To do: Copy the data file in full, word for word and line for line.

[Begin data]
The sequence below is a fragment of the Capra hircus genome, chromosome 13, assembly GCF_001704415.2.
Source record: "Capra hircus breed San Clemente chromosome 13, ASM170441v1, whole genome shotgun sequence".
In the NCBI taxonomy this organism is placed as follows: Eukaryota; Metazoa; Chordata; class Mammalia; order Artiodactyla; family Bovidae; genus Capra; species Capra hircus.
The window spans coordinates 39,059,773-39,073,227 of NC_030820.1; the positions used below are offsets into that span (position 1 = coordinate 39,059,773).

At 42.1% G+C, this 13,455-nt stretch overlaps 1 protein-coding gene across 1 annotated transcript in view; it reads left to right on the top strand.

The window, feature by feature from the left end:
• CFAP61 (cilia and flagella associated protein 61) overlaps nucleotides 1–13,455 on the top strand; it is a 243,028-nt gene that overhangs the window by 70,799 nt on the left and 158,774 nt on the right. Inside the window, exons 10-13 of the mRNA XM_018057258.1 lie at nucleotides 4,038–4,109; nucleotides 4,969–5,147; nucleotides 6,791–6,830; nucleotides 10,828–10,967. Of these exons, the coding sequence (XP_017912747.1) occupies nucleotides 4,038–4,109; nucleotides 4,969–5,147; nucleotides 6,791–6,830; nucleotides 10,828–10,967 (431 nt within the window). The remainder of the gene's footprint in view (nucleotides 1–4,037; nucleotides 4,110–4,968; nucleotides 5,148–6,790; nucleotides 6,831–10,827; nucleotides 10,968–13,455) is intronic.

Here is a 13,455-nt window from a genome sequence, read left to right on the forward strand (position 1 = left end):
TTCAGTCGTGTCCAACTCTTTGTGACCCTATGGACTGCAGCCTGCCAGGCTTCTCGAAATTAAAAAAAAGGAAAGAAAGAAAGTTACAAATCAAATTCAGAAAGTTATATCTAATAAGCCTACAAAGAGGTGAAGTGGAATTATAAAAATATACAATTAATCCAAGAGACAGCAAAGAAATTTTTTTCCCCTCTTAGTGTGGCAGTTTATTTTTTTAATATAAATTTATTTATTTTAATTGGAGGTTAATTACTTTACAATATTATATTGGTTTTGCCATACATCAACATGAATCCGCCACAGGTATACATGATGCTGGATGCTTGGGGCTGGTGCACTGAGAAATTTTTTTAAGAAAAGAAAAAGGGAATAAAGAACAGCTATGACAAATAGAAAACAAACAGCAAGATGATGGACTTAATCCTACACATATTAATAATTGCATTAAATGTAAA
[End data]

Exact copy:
The sequence below is a fragment of the Capra hircus genome, chromosome 13, assembly GCF_001704415.2.
Source record: "Capra hircus breed San Clemente chromosome 13, ASM170441v1, whole genome shotgun sequence".
In the NCBI taxonomy this organism is placed as follows: Eukaryota; Metazoa; Chordata; class Mammalia; order Artiodactyla; family Bovidae; genus Capra; species Capra hircus.
The window spans coordinates 39,059,773-39,073,227 of NC_030820.1; the positions used below are offsets into that span (position 1 = coordinate 39,059,773).

At 42.1% G+C, this 13,455-nt stretch overlaps 1 protein-coding gene across 1 annotated transcript in view; it reads left to right on the top strand.

The window, feature by feature from the left end:
• CFAP61 (cilia and flagella associated protein 61) overlaps nucleotides 1–13,455 on the top strand; it is a 243,028-nt gene that overhangs the window by 70,799 nt on the left and 158,774 nt on the right. Inside the window, exons 10-13 of the mRNA XM_018057258.1 lie at nucleotides 4,038–4,109; nucleotides 4,969–5,147; nucleotides 6,791–6,830; nucleotides 10,828–10,967. Of these exons, the coding sequence (XP_017912747.1) occupies nucleotides 4,038–4,109; nucleotides 4,969–5,147; nucleotides 6,791–6,830; nucleotides 10,828–10,967 (431 nt within the window). The remainder of the gene's footprint in view (nucleotides 1–4,037; nucleotides 4,110–4,968; nucleotides 5,148–6,790; nucleotides 6,831–10,827; nucleotides 10,968–13,455) is intronic.

Here is a 13,455-nt window from a genome sequence, read left to right on the forward strand (position 1 = left end):
TTCAGTCGTGTCCAACTCTTTGTGACCCTATGGACTGCAGCCTGCCAGGCTTCTCGAAATTAAAAAAAAGGAAAGAAAGAAAGTTACAAATCAAATTCAGAAAGTTATATCTAATAAGCCTACAAAGAGGTGAAGTGGAATTATAAAAATATACAATTAATCCAAGAGACAGCAAAGAAATTTTTTTCCCCTCTTAGTGTGGCAGTTTATTTTTTTAATATAAATTTATTTATTTTAATTGGAGGTTAATTACTTTACAATATTATATTGGTTTTGCCATACATCAACATGAATCCGCCACAGGTATACATGATGCTGGATGCTTGGGGCTGGTGCACTGAGAAATTTTTTTAAGAAAAGAAAAAGGGAATAAAGAACAGCTATGACAAATAGAAAACAAACAGCAAGATGATGGACTTAATCCTACACATATTAATAATTGCATTAAATGTAAA